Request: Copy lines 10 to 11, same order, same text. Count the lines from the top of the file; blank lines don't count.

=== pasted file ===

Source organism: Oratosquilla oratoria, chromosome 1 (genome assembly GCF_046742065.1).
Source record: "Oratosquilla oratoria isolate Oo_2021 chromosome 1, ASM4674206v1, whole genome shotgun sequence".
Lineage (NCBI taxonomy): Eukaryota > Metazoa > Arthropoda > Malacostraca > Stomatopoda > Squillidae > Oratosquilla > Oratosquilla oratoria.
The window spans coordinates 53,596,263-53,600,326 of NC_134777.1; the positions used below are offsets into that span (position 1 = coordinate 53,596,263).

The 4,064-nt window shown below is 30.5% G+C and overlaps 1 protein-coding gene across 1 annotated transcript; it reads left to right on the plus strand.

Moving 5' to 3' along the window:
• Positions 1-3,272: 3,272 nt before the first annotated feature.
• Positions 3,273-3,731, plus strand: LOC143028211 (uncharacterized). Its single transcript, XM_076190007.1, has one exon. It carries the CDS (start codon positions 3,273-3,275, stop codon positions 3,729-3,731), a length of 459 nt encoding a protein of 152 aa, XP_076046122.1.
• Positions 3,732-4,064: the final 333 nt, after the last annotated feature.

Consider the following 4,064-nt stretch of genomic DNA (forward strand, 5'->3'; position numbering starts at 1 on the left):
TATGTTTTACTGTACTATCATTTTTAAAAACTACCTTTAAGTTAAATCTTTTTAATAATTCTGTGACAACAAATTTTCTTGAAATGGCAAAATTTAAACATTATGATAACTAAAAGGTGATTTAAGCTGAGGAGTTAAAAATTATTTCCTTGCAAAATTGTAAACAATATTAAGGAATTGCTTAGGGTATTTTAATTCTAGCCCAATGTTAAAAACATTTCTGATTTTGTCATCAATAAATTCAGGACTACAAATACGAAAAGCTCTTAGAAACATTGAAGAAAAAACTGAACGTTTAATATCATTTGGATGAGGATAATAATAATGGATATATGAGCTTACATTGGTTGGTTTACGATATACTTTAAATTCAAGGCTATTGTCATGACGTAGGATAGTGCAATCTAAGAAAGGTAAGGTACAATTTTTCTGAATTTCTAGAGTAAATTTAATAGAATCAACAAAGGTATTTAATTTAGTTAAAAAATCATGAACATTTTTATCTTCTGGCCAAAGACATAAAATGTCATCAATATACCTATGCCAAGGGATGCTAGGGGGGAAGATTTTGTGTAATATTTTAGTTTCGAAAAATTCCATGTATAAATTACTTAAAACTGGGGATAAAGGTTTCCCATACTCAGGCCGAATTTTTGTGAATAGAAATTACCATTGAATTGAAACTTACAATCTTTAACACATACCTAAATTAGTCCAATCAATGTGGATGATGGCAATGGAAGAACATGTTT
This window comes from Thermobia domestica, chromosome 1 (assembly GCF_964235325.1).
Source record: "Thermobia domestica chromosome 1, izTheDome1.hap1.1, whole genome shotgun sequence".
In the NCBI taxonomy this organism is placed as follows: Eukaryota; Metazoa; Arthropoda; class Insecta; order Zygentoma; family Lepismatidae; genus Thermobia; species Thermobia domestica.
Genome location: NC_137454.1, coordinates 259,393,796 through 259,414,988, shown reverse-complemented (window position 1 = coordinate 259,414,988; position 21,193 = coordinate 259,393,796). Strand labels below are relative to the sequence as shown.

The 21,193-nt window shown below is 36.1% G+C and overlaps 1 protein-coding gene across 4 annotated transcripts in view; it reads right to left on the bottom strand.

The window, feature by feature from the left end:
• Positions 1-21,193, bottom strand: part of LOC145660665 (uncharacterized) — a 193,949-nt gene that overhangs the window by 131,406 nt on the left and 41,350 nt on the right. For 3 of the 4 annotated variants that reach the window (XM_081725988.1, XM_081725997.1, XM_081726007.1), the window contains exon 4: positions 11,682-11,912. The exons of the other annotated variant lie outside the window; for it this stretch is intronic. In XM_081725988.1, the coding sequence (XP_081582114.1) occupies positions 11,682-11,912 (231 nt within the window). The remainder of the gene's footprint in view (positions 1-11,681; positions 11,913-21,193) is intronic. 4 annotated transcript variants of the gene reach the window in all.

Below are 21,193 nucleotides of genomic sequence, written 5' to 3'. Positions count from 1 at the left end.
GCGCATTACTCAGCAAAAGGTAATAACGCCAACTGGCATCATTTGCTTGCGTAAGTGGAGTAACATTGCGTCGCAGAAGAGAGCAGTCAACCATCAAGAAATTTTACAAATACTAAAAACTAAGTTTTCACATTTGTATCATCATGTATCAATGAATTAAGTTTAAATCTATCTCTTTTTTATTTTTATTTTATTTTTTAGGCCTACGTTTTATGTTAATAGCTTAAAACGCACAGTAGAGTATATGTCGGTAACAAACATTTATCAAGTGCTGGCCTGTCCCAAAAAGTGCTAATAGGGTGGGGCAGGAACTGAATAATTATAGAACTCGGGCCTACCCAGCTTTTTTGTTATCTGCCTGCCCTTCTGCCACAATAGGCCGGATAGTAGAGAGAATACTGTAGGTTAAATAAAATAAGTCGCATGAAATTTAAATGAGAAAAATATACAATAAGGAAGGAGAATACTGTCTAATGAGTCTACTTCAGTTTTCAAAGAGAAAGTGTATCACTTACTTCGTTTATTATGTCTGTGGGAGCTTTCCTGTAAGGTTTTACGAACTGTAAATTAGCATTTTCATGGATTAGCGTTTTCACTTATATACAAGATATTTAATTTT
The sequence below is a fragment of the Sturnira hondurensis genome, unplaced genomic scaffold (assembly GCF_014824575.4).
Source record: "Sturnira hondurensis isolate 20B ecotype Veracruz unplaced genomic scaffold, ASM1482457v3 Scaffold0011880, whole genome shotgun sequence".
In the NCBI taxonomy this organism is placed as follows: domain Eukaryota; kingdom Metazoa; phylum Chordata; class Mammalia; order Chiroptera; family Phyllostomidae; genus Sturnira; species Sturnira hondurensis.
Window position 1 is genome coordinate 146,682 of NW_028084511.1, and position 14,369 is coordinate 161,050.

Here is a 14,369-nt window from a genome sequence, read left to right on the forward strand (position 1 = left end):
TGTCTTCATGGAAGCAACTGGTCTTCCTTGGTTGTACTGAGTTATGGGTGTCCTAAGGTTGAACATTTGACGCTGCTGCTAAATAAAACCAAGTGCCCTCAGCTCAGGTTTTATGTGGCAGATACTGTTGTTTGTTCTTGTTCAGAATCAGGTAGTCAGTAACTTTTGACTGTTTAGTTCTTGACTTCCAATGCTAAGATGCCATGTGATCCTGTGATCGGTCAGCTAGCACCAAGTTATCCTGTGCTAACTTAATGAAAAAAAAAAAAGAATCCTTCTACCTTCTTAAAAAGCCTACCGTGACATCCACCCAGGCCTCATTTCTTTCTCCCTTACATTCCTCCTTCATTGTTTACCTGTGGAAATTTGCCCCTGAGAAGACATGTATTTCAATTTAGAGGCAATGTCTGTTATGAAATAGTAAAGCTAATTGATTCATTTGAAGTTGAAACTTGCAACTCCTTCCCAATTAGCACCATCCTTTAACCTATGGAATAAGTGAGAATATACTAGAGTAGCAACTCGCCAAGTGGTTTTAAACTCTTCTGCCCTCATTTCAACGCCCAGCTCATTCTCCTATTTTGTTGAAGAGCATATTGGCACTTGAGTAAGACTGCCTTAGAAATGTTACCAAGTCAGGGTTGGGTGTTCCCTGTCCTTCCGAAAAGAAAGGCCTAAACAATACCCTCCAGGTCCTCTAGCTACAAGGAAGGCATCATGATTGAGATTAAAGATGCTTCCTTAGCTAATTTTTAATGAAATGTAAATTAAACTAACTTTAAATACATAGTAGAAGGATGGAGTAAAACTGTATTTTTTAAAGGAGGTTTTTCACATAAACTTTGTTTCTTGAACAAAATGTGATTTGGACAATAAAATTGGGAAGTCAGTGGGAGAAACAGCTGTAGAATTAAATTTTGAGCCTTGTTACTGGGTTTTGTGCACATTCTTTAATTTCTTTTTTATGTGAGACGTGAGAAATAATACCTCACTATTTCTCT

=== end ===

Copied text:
Consider the following 4,064-nt stretch of genomic DNA (forward strand, 5'->3'; position numbering starts at 1 on the left):
TATGTTTTACTGTACTATCATTTTTAAAAACTACCTTTAAGTTAAATCTTTTTAATAATTCTGTGACAACAAATTTTCTTGAAATGGCAAAATTTAAACATTATGATAACTAAAAGGTGATTTAAGCTGAGGAGTTAAAAATTATTTCCTTGCAAAATTGTAAACAATATTAAGGAATTGCTTAGGGTATTTTAATTCTAGCCCAATGTTAAAAACATTTCTGATTTTGTCATCAATAAATTCAGGACTACAAATACGAAAAGCTCTTAGAAACATTGAAGAAAAAACTGAACGTTTAATATCATTTGGATGAGGATAATAATAATGGATATATGAGCTTACATTGGTTGGTTTACGATATACTTTAAATTCAAGGCTATTGTCATGACGTAGGATAGTGCAATCTAAGAAAGGTAAGGTACAATTTTTCTGAATTTCTAGAGTAAATTTAATAGAATCAACAAAGGTATTTAATTTAGTTAAAAAATCATGAACATTTTTATCTTCTGGCCAAAGACATAAAATGTCATCAATATACCTATGCCAAGGGATGCTAGGGGGGAAGATTTTGTGTAATATTTTAGTTTCGAAAAATTCCATGTATAAATTACTTAAAACTGGGGATAAAGGTTTCCCATACTCAGGCCGAATTTTTGTGAATAGAAATTACCATTGAATTGAAACTTACAATCTTTAACACATACCTAAATTAGTCCAATCAATGTGGATGATGGCAATGGAAGAACATGTTT